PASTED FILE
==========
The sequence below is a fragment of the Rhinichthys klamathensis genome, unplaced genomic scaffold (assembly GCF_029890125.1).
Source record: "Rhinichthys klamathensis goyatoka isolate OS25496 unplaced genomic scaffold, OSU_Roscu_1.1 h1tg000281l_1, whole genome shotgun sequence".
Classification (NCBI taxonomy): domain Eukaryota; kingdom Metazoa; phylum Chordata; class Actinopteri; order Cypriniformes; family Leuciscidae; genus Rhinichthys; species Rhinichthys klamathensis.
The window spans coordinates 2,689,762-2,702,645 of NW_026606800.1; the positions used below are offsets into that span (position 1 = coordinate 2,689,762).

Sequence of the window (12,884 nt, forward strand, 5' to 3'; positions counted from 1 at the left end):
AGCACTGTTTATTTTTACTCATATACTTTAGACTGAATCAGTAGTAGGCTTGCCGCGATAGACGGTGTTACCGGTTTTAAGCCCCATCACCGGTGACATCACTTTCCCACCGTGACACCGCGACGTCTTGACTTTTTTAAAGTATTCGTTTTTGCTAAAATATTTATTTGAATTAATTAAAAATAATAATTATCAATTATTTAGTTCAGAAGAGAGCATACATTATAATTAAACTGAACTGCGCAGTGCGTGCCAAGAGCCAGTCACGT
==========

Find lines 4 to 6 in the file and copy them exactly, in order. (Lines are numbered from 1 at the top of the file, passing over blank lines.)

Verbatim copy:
The window spans coordinates 2,689,762-2,702,645 of NW_026606800.1; the positions used below are offsets into that span (position 1 = coordinate 2,689,762).

Sequence of the window (12,884 nt, forward strand, 5' to 3'; positions counted from 1 at the left end):
AGCACTGTTTATTTTTACTCATATACTTTAGACTGAATCAGTAGTAGGCTTGCCGCGATAGACGGTGTTACCGGTTTTAAGCCCCATCACCGGTGACATCACTTTCCCACCGTGACACCGCGACGTCTTGACTTTTTTAAAGTATTCGTTTTTGCTAAAATATTTATTTGAATTAATTAAAAATAATAATTATCAATTATTTAGTTCAGAAGAGAGCATACATTATAATTAAACTGAACTGCGCAGTGCGTGCCAAGAGCCAGTCACGT